For Habitat for Humanity Poland, both types of volunteers – skilled and general – are valuable to its operations. Many are aware that the organisation runs volunteer programmes to help with housing construction work. Corporates often use this as a team-building opportunity for their staff. And the volunteers often work in conjunction with the beneficiaries of the project – often a powerful experience in itself. However, the NGO also relies on skilled volunteers in areas such as architecture, project consulting, translations, grant writing, help with international volunteer groups, technical consultations, tax and legal advice. In 2016 Habitat Poland worked with 20 skilled professionals who between them volunteered 732 hours of work. These individuals have helped put the NGO in a better position to grow and to maximise their impact.
“Our network of skilled volunteers allows us to benefit from the highest quality services which we normally wouldn’t be able to afford on the open market,” says Magdalena Ruszkowska-Cieślak, national director at Habitat Poland. “Our volunteer programmes also help us to achieve our strategic goal in promoting volunteering among different social groups.”
The services that Clifford Chance is currently providing to Habitat Poland for the Self-Build Housing Cooperative project are critical. The project is one of the many ways in which Habitat Poland is piloting innovative models to reduce housing poverty across Poland and is complex in nature due to agreements with banks and members of the cooperative.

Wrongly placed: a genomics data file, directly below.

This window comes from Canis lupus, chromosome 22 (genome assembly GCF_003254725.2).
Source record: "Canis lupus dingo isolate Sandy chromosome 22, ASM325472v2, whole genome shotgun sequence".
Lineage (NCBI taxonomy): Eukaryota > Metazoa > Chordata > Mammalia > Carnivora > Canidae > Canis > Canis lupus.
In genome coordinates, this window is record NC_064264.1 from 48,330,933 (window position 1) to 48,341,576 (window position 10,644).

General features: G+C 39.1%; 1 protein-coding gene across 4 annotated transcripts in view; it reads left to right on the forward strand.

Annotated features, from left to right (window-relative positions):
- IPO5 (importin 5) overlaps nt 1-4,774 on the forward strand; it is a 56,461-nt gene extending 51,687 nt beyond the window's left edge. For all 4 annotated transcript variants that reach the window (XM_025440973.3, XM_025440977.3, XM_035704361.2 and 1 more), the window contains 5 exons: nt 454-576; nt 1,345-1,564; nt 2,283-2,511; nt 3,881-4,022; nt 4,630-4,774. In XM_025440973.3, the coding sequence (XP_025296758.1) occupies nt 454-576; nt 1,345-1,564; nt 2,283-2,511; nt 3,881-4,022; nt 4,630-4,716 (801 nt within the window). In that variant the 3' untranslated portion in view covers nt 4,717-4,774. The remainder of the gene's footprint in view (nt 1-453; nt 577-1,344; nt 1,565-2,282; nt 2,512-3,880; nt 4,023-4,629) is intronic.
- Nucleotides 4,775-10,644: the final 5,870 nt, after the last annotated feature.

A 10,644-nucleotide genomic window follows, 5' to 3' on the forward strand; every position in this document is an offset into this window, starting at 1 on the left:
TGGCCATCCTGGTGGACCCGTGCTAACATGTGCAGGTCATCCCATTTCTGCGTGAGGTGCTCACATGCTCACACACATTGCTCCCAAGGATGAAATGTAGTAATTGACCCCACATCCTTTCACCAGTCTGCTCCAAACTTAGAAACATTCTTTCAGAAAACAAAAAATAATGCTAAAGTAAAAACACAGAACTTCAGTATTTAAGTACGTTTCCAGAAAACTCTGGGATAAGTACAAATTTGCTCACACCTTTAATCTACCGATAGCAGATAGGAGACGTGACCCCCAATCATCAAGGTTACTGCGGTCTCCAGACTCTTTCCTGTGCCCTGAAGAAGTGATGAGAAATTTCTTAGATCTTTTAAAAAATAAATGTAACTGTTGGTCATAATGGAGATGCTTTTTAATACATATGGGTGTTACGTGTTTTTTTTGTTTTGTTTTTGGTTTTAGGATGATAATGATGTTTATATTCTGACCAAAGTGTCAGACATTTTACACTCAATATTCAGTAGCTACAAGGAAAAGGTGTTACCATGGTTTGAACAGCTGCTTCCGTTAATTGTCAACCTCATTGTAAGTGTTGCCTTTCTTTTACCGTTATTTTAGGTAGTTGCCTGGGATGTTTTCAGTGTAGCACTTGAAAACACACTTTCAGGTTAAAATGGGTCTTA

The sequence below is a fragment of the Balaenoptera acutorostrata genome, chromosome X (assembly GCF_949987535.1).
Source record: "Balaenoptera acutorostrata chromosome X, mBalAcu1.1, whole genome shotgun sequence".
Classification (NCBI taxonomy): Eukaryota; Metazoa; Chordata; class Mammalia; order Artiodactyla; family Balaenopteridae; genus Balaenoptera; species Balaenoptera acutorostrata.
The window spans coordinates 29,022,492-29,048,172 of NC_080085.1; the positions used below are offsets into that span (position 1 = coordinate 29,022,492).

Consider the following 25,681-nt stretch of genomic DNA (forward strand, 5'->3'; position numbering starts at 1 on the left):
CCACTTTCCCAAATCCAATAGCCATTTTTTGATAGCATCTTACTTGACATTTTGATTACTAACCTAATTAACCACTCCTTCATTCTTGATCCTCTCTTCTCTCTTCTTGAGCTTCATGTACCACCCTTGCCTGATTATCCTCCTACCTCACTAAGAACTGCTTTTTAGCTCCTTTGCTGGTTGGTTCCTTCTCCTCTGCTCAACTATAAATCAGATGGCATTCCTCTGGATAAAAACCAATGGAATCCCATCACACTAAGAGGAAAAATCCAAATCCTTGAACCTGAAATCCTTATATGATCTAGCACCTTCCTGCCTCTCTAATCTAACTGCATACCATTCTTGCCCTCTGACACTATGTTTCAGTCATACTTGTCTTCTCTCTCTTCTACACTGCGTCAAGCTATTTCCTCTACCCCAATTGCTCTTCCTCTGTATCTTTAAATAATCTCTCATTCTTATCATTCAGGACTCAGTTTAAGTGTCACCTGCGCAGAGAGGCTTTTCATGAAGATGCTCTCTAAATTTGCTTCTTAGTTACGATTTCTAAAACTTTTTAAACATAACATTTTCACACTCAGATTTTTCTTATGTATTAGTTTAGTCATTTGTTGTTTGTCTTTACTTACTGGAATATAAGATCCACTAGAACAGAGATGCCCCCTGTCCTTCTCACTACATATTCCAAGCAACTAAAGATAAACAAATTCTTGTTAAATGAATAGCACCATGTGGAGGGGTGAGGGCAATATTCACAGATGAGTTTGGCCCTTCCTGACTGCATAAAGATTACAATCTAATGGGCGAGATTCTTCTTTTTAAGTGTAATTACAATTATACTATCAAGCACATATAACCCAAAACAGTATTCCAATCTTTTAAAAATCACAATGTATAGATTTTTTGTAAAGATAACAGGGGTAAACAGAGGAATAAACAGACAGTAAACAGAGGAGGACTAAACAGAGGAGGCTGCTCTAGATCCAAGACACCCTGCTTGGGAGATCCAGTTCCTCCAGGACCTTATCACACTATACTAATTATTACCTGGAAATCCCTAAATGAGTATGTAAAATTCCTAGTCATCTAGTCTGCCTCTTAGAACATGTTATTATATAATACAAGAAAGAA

And Clifford Chance’s employees are reaping their own benefits. “As lawyers, volunteering with Habitat Poland is a way for us to get out of our comfort zone. It offers us a new challenge to prepare something for an NGO which has different needs to clients such as banks and big corporates and that allows us to develop and explore new areas which we normally wouldn’t venture into,” says Sylwia Gregorczyk-Abram, an advocate at Clifford Chance.
“Our lawyers want to work pro bono – it teaches us empathy and makes us feel good as human beings. At the same time, we appreciate the innovative form of the cooperative agreement we’re working on. And thanks to such innovation, eight families will be able to live in decent housing conditions.”
Clifford Chance has a well-structured system of pro-bono work with a pro-bono director in their London HQ and pro-bono coordinators in the regions. Teams are formed with people who have the best competences to complete the project successfully, and include at least one partner.